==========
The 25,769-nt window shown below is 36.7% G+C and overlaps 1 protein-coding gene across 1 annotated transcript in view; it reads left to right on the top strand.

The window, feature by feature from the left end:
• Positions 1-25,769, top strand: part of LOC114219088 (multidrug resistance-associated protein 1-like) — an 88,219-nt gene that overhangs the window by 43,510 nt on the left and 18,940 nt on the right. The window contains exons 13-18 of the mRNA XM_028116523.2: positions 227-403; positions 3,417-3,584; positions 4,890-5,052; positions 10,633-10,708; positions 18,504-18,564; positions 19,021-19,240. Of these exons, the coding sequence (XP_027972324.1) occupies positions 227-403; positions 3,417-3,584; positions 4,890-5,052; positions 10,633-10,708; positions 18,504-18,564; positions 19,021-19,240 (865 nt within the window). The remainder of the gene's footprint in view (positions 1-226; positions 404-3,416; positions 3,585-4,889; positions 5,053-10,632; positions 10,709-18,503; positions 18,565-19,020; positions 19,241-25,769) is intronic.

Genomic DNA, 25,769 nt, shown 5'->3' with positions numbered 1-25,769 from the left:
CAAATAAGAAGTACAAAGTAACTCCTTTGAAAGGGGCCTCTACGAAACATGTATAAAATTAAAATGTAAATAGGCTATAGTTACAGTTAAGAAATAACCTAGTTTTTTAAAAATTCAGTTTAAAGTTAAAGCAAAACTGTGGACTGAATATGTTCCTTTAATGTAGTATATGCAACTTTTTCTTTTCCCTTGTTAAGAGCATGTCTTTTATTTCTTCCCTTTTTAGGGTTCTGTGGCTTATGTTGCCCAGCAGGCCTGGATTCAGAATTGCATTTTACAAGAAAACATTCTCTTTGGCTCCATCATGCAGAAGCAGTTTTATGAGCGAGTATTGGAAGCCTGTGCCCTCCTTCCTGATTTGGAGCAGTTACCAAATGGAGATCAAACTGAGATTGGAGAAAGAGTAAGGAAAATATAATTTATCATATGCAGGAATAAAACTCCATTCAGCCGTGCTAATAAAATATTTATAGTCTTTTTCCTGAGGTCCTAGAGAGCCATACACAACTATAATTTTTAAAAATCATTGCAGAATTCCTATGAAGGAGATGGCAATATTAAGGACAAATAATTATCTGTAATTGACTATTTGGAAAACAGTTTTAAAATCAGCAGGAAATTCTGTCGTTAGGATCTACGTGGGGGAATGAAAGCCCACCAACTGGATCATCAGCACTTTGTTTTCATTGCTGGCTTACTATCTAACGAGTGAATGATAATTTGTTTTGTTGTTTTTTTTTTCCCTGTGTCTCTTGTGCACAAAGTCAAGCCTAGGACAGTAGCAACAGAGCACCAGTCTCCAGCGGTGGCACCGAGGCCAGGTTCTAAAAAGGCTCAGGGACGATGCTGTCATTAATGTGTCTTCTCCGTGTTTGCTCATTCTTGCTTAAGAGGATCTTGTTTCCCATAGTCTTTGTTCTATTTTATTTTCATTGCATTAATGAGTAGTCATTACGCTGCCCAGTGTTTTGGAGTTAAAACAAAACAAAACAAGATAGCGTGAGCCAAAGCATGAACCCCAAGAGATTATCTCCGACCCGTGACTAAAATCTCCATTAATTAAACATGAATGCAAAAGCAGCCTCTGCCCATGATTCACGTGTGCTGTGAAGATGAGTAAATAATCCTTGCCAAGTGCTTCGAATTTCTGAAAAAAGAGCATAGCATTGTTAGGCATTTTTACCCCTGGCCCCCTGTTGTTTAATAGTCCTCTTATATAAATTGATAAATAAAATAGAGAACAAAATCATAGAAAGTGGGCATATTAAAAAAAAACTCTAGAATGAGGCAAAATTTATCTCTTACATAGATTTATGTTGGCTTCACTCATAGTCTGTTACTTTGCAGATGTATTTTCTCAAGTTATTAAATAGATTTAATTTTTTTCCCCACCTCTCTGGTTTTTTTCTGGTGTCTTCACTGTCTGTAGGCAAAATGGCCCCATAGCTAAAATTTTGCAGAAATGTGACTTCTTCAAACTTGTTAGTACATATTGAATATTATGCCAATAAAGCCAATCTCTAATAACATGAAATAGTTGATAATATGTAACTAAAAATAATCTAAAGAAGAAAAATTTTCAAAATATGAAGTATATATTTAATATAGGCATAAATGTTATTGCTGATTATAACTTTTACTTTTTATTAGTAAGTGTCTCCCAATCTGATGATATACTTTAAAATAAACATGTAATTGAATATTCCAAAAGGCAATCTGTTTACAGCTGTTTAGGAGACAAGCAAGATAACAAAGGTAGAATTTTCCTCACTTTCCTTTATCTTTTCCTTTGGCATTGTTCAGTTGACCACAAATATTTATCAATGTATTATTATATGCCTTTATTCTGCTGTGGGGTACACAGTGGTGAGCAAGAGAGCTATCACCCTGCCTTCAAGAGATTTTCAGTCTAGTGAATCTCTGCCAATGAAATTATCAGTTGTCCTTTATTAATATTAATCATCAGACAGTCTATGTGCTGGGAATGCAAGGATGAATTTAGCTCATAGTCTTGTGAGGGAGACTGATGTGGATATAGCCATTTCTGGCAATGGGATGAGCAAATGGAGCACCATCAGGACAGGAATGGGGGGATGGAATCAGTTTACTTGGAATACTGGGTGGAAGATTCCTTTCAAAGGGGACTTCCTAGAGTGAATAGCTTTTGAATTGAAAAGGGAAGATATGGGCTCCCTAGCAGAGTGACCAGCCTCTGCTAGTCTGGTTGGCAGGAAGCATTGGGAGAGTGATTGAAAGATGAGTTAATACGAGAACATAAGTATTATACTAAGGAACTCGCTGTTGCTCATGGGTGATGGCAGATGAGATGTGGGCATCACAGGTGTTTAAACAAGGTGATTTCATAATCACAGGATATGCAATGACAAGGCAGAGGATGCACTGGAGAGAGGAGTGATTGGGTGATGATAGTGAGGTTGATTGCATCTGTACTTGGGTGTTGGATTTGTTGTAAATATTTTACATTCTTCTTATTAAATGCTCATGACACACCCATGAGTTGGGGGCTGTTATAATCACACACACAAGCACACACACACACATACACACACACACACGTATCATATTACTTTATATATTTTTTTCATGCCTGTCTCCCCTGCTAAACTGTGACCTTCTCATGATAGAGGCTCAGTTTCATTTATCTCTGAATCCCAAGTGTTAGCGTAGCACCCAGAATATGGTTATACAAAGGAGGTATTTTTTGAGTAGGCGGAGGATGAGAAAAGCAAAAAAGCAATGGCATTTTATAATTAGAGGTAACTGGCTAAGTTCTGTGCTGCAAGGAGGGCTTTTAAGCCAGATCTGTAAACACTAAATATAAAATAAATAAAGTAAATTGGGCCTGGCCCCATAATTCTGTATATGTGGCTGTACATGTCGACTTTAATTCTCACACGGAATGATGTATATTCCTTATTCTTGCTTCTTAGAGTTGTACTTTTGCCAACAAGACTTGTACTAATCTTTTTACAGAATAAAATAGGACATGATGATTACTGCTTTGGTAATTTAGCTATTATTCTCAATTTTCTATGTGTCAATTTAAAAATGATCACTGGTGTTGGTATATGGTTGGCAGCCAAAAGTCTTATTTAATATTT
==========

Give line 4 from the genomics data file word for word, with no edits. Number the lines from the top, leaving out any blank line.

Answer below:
Genomic DNA, 25,769 nt, shown 5'->3' with positions numbered 1-25,769 from the left: